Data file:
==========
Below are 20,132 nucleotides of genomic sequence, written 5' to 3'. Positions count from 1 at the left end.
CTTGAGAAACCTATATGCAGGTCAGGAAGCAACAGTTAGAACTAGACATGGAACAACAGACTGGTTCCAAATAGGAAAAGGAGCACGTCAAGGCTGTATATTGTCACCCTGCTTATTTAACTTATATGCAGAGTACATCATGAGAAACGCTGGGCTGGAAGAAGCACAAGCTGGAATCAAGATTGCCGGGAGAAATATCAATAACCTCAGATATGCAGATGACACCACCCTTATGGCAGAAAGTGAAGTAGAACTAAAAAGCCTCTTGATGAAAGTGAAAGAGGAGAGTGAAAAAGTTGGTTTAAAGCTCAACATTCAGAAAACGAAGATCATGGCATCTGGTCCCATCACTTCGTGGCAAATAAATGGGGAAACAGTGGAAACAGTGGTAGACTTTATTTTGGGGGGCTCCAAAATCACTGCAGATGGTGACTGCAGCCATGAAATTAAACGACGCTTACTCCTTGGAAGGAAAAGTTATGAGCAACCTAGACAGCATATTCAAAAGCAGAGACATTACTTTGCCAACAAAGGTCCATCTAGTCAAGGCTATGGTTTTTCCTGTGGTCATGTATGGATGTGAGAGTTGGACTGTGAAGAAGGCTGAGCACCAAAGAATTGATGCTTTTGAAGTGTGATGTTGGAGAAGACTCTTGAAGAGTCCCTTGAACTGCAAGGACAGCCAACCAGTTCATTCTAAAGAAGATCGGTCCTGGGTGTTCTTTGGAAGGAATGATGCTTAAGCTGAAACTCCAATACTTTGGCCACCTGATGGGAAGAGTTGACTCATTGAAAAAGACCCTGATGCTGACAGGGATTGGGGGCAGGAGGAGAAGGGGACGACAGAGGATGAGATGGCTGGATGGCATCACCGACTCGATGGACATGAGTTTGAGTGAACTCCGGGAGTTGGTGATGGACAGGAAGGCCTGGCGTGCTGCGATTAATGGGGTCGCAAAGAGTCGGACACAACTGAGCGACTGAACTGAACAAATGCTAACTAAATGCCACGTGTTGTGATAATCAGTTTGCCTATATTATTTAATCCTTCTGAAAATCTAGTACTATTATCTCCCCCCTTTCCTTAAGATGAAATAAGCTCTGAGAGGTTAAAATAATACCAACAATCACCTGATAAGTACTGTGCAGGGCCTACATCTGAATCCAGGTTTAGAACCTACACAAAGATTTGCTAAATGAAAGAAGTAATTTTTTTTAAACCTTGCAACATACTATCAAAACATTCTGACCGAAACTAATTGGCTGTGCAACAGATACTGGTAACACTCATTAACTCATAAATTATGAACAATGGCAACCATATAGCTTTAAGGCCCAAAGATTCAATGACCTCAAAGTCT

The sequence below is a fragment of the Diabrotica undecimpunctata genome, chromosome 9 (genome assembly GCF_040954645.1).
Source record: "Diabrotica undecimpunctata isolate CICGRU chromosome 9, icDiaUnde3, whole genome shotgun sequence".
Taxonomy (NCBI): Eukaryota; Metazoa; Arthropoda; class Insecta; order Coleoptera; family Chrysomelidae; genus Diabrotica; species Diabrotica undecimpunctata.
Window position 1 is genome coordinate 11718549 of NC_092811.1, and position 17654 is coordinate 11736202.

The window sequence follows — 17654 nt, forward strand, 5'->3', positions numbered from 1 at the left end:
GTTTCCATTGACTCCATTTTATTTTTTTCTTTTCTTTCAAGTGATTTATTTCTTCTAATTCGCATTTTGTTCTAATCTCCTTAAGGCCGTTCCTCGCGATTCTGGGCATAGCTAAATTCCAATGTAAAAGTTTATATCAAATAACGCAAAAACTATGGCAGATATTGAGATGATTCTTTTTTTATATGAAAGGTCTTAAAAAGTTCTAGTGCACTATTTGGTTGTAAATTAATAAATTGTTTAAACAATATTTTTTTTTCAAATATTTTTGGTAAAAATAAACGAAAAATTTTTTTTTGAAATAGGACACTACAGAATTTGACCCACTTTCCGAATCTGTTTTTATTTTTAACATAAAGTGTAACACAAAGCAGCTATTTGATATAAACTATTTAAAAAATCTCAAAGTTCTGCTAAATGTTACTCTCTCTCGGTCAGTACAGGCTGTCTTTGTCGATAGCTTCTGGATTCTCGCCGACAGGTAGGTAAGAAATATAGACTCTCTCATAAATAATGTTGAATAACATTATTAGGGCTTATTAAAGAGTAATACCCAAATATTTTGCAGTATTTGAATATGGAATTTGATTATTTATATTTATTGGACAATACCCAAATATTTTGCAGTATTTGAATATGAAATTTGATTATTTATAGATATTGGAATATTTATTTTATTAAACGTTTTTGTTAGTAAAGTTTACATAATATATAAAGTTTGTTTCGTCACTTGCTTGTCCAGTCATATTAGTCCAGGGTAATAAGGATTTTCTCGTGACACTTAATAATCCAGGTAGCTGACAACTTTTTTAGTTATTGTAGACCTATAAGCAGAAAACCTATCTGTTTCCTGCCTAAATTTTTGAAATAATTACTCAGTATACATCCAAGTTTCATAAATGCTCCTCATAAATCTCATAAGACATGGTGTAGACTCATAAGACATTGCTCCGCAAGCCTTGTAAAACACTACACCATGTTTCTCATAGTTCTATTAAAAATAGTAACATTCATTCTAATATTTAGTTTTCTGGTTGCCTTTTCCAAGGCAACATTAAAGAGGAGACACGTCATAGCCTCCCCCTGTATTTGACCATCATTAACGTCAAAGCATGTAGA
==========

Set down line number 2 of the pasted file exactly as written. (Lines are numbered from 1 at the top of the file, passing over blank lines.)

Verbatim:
CTTGAGAAACCTATATGCAGGTCAGGAAGCAACAGTTAGAACTAGACATGGAACAACAGACTGGTTCCAAATAGGAAAAGGAGCACGTCAAGGCTGTATATTGTCACCCTGCTTATTTAACTTATATGCAGAGTACATCATGAGAAACGCTGGGCTGGAAGAAGCACAAGCTGGAATCAAGATTGCCGGGAGAAATATCAATAACCTCAGATATGCAGATGACACCACCCTTATGGCAGAAAGTGAAGTAGAACTAAAAAGCCTCTTGATGAAAGTGAAAGAGGAGAGTGAAAAAGTTGGTTTAAAGCTCAACATTCAGAAAACGAAGATCATGGCATCTGGTCCCATCACTTCGTGGCAAATAAATGGGGAAACAGTGGAAACAGTGGTAGACTTTATTTTGGGGGGCTCCAAAATCACTGCAGATGGTGACTGCAGCCATGAAATTAAACGACGCTTACTCCTTGGAAGGAAAAGTTATGAGCAACCTAGACAGCATATTCAAAAGCAGAGACATTACTTTGCCAACAAAGGTCCATCTAGTCAAGGCTATGGTTTTTCCTGTGGTCATGTATGGATGTGAGAGTTGGACTGTGAAGAAGGCTGAGCACCAAAGAATTGATGCTTTTGAAGTGTGATGTTGGAGAAGACTCTTGAAGAGTCCCTTGAACTGCAAGGACAGCCAACCAGTTCATTCTAAAGAAGATCGGTCCTGGGTGTTCTTTGGAAGGAATGATGCTTAAGCTGAAACTCCAATACTTTGGCCACCTGATGGGAAGAGTTGACTCATTGAAAAAGACCCTGATGCTGACAGGGATTGGGGGCAGGAGGAGAAGGGGACGACAGAGGATGAGATGGCTGGATGGCATCACCGACTCGATGGACATGAGTTTGAGTGAACTCCGGGAGTTGGTGATGGACAGGAAGGCCTGGCGTGCTGCGATTAATGGGGTCGCAAAGAGTCGGACACAACTGAGCGACTGAACTGAACAAATGCTAACTAAATGCCACGTGTTGTGATAATCAGTTTGCCTATATTATTTAATCCTTCTGAAAATCTAGTACTATTATCTCCCCCCTTTCCTTAAGATGAAATAAGCTCTGAGAGGTTAAAATAATACCAACAATCACCTGATAAGTACTGTGCAGGGCCTACATCTGAATCCAGGTTTAGAACCTACACAAAGATTTGCTAAATGAAAGAAGTAATTTTTTTTAAACCTTGCAACATACTATCAAAACATTCTGACCGAAACTAATTGGCTGTGCAACAGATACTGGTAACACTCATTAACTCATAAATTATGAACAATGGCAACCATATAGCTTTAAGGCCCAAAGATTCAATGACCTCAAAGTCT